STUDY ABROAD IN AUSTRALIA: LIVING EXPENSES
- May 23, 2020
- Posted by: Aditti Gupta
- Category: COUNTRIES
Australia has fascinated students for a variety of reasons, the topmost being the lifestyle it promises. With one of the best higher education systems in the world, the Universities of Australia have seen an absolute increase in the numbers of international students in recent years. Knowing the average living costs of a country is an important part of your financial preparation. Parents and students should be aware that the expenses of studying in Australia will depend on your education provider, the level of study you choose, Bachelors or Masters, and the location of your university in Australia.
It is understood that an individual may need approximately $20,000 each year and an average family needs more than $50,000 a year to get by in Australia.
The cost of living may be higher or lower depending on where you live and this estimation doesn’t include the cost of any social, sporting or other recreational activities you might want to be part of, or any health or emergency costs not covered by your private health insurance or Overseas Student Health Cover (OSHC). For your reference, here are some of the costs associated with living and studying in Australia (all costs are in Australian dollars).
UNIVERSITY TUITION FEES IN AUSTRALIA
Tuition fees vary depending on the discipline you choose to study, the degree level, and the university in which you enrol.
Tuition for international students:
• Bachelor’s degrees: between 20,000 – 45,000 AUD/year
• Master’s and PhD degrees: between 22,000 – 50,000 AUD/year
• Doctoral Degree – 18,000 – 42,000 AUD/year
Most affordable universities in Australia:
• Flinders University – tuition fees start at 10,350 AUD/year
• IPAG Business School – tuition fees start at 13,000 AUD/year
• University of Wollongong – tuition fees start at 18,800 AUD/year
• University of New England – tuition fees start at 19,100 AUD/year
• Victoria University – tuition fees start at 21,800 AUD/year
Tuition fees at top-ranked universities:
• Australian National University – tuition between 28,000 and 48,500 AUD/year
• University of Sydney – tuition between 36,000 and 57,000 AUD/year
• University of Queensland – tuition between 2,500 and 46,000 AUD/year
At these top universities, some Business and Medicine programmes cost over 60,000 AUD/year.
COST OF LIVING
Starting in October 2019, the 12-month living costs are:
• For students or guardians – AUD$21,041
• For partners coming with you – AUD$7,362
• For a child coming with you – AUD$3,152
Average budget you’ll need for some of the most popular student cities in Australia:
• Sydney: starting at 1,900 AUD/month
• Adelaide: starting at 1,300 AUD/month
• Brisbane: starting at 1,400 AUD/month
• Melbourne: starting at 1,500 AUD/month
• Canberra: starting at 1,400 AUD/month
• Hostels and Guesthouses – $90 to $150 per week
• Shared Rental – $85 to $215 per week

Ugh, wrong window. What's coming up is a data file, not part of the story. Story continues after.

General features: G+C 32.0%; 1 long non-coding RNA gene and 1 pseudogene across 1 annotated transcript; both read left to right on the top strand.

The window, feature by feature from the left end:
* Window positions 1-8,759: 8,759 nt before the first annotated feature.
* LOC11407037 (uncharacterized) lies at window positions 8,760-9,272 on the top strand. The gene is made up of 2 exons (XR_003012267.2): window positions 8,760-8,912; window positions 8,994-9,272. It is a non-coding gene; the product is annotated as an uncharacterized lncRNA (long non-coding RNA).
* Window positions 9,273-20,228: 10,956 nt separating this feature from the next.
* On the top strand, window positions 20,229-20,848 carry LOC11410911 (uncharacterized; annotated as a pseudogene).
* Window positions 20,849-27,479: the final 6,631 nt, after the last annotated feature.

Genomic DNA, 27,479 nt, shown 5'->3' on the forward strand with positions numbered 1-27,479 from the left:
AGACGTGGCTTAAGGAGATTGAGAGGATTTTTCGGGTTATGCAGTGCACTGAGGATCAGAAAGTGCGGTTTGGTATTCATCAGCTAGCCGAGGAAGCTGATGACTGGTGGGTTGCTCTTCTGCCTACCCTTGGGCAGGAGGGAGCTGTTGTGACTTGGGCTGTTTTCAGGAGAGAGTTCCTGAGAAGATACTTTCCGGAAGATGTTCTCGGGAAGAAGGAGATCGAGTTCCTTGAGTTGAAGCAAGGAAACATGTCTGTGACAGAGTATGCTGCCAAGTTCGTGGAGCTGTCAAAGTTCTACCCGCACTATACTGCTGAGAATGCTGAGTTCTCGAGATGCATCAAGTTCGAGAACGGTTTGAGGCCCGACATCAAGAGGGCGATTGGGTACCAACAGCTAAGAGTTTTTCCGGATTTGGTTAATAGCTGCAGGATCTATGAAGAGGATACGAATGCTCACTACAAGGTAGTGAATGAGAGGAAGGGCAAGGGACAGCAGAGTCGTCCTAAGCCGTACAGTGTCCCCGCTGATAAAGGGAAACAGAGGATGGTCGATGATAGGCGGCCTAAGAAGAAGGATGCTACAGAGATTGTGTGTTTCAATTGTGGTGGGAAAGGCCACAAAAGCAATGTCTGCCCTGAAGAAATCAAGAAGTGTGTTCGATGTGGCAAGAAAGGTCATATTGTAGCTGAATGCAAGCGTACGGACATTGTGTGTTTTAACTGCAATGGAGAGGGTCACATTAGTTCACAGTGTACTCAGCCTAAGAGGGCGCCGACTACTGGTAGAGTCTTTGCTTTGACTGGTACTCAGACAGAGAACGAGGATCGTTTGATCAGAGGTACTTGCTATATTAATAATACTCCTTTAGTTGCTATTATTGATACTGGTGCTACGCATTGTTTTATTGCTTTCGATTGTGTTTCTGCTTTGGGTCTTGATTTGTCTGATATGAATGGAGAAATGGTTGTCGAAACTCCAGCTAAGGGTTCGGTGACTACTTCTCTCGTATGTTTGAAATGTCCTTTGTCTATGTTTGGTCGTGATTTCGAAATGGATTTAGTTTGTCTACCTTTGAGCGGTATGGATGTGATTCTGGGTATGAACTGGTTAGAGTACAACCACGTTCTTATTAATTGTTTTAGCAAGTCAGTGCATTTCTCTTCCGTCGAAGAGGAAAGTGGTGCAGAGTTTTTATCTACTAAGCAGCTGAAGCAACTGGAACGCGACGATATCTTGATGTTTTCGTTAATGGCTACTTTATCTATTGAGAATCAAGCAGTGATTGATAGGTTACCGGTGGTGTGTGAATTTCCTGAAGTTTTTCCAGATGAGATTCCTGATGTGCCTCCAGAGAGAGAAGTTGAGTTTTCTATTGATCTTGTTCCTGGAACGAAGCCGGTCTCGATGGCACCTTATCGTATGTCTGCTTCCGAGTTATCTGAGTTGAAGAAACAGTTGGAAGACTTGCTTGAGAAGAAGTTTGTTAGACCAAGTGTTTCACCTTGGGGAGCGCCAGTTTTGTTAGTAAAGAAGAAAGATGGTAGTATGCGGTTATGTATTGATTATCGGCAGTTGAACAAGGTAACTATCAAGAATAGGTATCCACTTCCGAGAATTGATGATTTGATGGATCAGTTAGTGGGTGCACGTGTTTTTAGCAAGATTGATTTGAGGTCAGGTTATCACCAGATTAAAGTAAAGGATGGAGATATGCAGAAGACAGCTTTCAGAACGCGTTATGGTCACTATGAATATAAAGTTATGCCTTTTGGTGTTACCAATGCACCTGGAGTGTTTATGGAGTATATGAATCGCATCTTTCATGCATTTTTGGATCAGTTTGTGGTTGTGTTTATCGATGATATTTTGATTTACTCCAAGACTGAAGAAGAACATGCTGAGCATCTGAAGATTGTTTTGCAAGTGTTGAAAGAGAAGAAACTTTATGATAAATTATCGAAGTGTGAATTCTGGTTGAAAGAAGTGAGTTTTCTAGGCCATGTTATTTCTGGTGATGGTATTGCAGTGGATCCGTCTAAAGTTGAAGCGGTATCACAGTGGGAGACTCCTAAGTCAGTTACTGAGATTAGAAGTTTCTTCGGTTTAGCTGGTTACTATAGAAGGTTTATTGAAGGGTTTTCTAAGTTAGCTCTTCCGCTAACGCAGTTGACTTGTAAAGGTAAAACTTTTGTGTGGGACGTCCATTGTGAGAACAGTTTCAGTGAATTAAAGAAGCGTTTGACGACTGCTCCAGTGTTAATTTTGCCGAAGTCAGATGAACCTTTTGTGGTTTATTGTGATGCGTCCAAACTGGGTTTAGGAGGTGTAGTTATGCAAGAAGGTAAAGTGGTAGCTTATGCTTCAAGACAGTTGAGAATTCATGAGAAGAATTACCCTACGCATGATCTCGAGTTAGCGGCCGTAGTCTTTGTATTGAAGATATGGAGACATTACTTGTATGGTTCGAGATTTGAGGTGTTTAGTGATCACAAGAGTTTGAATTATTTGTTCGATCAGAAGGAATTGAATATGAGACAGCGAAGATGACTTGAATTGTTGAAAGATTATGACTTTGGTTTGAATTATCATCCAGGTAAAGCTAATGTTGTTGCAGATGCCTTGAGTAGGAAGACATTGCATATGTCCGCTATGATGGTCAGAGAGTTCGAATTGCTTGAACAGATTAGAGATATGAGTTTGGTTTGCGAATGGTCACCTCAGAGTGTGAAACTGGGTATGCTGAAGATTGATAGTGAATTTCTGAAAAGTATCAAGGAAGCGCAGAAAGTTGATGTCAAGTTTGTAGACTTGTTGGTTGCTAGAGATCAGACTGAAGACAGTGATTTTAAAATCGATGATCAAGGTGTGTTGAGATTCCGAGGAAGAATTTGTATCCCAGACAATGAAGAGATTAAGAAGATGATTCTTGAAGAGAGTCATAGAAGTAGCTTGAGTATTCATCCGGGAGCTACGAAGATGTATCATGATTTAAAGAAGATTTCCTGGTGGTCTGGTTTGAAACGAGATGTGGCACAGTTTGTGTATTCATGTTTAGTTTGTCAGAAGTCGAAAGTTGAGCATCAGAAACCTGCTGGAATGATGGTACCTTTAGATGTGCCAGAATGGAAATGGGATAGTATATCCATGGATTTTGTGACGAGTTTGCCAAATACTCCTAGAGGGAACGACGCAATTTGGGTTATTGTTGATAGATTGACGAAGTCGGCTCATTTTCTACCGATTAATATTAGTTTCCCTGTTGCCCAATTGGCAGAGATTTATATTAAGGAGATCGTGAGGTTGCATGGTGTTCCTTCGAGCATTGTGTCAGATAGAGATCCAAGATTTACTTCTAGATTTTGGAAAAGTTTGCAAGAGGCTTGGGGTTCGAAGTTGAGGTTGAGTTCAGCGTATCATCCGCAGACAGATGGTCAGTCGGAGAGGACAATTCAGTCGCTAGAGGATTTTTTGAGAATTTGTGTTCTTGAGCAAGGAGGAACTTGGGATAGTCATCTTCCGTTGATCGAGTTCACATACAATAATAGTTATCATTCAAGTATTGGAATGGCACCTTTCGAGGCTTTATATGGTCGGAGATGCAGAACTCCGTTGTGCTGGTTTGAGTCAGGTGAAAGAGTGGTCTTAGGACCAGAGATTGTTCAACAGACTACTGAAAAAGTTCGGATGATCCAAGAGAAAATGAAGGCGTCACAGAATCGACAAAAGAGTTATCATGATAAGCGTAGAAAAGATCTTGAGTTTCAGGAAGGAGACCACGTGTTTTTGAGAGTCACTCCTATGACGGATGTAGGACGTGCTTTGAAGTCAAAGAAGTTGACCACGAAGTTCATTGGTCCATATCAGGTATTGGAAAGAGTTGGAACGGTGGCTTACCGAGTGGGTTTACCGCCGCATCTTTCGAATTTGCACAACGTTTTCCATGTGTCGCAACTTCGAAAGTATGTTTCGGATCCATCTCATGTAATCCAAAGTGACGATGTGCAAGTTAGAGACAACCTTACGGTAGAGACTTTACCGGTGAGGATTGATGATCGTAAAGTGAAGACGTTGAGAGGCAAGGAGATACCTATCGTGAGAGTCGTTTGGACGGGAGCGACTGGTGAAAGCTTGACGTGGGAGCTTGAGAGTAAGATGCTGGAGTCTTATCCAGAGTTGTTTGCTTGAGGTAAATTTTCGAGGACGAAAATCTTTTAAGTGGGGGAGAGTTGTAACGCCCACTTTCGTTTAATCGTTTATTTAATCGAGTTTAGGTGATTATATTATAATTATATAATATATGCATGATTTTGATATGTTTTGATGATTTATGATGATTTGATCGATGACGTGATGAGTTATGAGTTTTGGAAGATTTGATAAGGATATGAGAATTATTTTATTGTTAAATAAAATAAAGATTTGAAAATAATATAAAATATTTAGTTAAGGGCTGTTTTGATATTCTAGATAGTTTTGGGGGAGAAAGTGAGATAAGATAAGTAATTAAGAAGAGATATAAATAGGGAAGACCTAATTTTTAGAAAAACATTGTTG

• On campus – $100 to $280 per week
• Homestay – $235 to $325 per week
• Rental – $175 to $450 per week
Other living expenses
• Groceries and eating out – $80 to $280 per week
• Gas, electricity – $35 to $150 per week
• Phone and Internet – $15 to $55 per week
• Public transport – $20 to $60 per week
• Car (after purchase) – $150 to $260 per week
• Entertainment – $80 to $150 per week
WORKING WHILE STUDYING
As compared to other countries, Australian Immigration Laws are comparatively easy when it comes to working while studying. The student visa enables you to work up to 40 hours per fortnight during the semester, which allows you to earn an income to cover your living expenditures while still leaving sufficient time for your studies. During semester breaks students are allowed to work for unlimited hours.
A fortnight refers to a period of 14 days starting on a Monday and ending on the Sunday of the following week. Ideally, a student looking for continuous part-time work must limit their working to about 20 hours a week. The hours can be divided as per student’s convenience. For instance, a student may work for 15 and 25 hours or 10 hours in week one and 30 hours in week 2 or respectively. Students must note that if a student works for 30 hours in week 2, then he/she can only work for 10 hours in the following week or else the condition of 40 hours in a fortnight would be violated – which in turn can lead to cancellation of Visas.
• The Australian Home Affairs website covers in more detail how to work out how much money you might need to cover the costs of your stay in Australia as an international student.
• The Insider Guides ‘Cost of Living Calculator’ is also a useful, practical tool to help estimate your cost of living in Australia www.insiderguides.com.au/cost-of-living-calculator/.
• If you experience financial trouble while in Australia, talk to your institution’s international student support and student accommodation services staff for assistance.